Annie Chapman’s young life is a fascinating combination of military schooling, epidemiology, and tantalising closeness to the great and famous. (Her neighbour was Isambard Kingdom Brunel!) Annie and Polly had an advanced education in common. Decades before universal schooling for the 5-12 year old set was decreed in law, both Chapman and Nichols were educated well into their teens. But what use is an education in a world that won’t allow you to survive unless you’re under the protection of a man? Both Nichols and Chapman endured marriage breakdowns that left them totally vulnerable to the degradation and humiliation of workhouses. For Chapman, addiction to alcohol as well as marital disharmony was her downfall, something society still punishes people for today.
Elizabeth Stride had been a sex worker in her native Sweden, or at least that’s what the judiciary labeled her as: Public Woman number 97. Emigration to England provided this clever woman with multiple opportunities to reinvent herself, and she wasn’t averse to using morally dubious ruses to finding pity and charity. Fair enough, I think. Although it’s pretty dodgy to claim to be a survivor of a shipping disaster, if you’re a woman alone in Victorian London I think you’re entitled to survive any way you find. ‘Long Liz’ seems like she was a very rude and strong-willed woman, and I like the sound of her. She had already paid for her lodgings the night that she died, and presumably was back out on the streets because she fancied a drink and a laugh. When she died she was holding some throat lozenges.
Kate Eddowes’ life story is full of intriguing Victorian job titles – chapman, tinman, ballad sellers, and costermongers. All terribly romantic-sounding, but the reality was endless workdays, drudgery, and pitiful wages. Kate was a spirited and well-educated young woman. I took personal note of the fact that she was an Aries, and it delighted me no end that she was willing to throw in a life of polishing trays for 12 hours a day in order to follow her Irish boyfriend on long walks selling books and toys in pubs. But even with Kate the cycle plays out: a working class woman, no matter her education, is bound for marriage or the dull horror of vagrancy. In the years before her death, Kate’s alcoholism had driven away most of her family. The night she died she’d spent her doss money on booze. Like Polly Nichols before her, she was just looking for somewhere to curl up for a kip.
Mary Jane Kelly is arguably the most well known of the Whitechapel murder victims, possibly through her bizarre portrayal by Heather Graham in From Hell, but more likely because she was the last victim and the youngest. The strange irony of her fame is that so little is known about her, especially in comparison to what Rubenhold compiled on the four other victims. Her part of the book is half the length of the other four biographies, and not just because she lived half as long. Mary Jane’s story is closer to the sex worker story we expect from the Ripper victims. Her high class West End brothel career took a sharp turn toward European sex trafficking, before she ended up in the unfamiliar squalor of the East End without any of the fineries she was used to.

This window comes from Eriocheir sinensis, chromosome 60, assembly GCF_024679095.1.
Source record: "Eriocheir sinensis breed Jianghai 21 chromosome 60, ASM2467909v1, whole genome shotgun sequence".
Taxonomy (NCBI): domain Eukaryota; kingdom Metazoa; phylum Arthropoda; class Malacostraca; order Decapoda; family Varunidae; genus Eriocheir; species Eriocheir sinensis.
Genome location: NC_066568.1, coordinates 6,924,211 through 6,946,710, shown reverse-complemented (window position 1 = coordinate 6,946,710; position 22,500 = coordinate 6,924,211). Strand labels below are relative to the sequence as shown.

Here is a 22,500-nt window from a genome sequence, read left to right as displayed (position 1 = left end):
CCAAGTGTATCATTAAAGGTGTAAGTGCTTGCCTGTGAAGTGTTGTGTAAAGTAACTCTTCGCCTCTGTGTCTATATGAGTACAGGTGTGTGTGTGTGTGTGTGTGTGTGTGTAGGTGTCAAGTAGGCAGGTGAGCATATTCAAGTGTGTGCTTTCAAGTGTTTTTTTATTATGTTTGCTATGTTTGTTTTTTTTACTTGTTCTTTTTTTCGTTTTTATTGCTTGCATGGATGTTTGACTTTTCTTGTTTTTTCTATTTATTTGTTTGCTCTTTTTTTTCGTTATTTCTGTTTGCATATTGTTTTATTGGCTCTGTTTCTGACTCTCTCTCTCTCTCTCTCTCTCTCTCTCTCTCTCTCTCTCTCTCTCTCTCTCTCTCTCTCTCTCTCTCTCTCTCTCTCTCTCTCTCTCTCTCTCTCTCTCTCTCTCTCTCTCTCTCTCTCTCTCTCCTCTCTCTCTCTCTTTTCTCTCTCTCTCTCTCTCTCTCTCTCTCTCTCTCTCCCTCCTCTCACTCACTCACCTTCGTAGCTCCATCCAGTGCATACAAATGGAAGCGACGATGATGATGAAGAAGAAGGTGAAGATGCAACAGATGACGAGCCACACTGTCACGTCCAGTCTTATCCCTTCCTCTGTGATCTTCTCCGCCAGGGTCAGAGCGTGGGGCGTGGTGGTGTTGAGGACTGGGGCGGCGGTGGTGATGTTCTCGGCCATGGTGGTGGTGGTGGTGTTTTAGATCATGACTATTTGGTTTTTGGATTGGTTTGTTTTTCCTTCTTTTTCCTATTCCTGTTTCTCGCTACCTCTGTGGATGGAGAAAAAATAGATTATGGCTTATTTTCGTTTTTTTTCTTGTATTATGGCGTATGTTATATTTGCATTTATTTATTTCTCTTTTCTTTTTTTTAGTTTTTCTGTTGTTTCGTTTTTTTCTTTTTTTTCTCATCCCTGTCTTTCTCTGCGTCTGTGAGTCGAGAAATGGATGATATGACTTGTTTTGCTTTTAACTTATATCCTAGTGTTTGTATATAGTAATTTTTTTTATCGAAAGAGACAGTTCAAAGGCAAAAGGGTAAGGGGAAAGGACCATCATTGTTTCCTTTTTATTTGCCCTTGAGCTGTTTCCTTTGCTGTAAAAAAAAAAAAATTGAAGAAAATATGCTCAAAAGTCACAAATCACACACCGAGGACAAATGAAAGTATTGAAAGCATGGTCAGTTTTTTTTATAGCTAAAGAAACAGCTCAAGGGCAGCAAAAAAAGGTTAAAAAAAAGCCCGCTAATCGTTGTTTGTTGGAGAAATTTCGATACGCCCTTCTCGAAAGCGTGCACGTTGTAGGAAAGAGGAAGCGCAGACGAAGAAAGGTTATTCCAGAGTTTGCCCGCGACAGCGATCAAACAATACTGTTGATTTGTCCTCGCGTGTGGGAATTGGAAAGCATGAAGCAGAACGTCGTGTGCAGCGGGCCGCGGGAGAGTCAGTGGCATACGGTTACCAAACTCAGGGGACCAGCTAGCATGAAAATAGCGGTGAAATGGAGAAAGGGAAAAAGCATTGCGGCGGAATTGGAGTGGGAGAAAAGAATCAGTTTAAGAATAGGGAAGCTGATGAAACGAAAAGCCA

Rubenhold has painstakingly researched the sad, short, and unremarkable lives of these five women. The notoriety of their deaths is largely unimportant in their biographies – after all, the moments of the murders are mere seconds of their lives as a whole. This is true of the deaths of countless murdered women. Social backlash against cultural products like the upcoming Ted Bundy biopic are often predicated on arguments against perceived hero worship of scumbags, alongside virtue signalling to remember the names of the victims. Ted Bundy killed 30 women, 10 of whom were never identified – but we know his name. Similarly, so much of “Ripperology” is concerned with the identification of Jack himself. Large volumes have been written in search of his identity, and no one has managed it. Rubenhold’s book says who cares to that useless endeavour. Instead it’s an invitation to know the victims, as well as we can, outside of their brief but awful final encounters with an unnamed asshole who killed vulnerable women while they tried to get some sleep.
The Five: The Untold Lives of the Women Killed by Jack the Ripper by Hallie Rubenhold (Penguin Random House, $40) is available at Unity Books.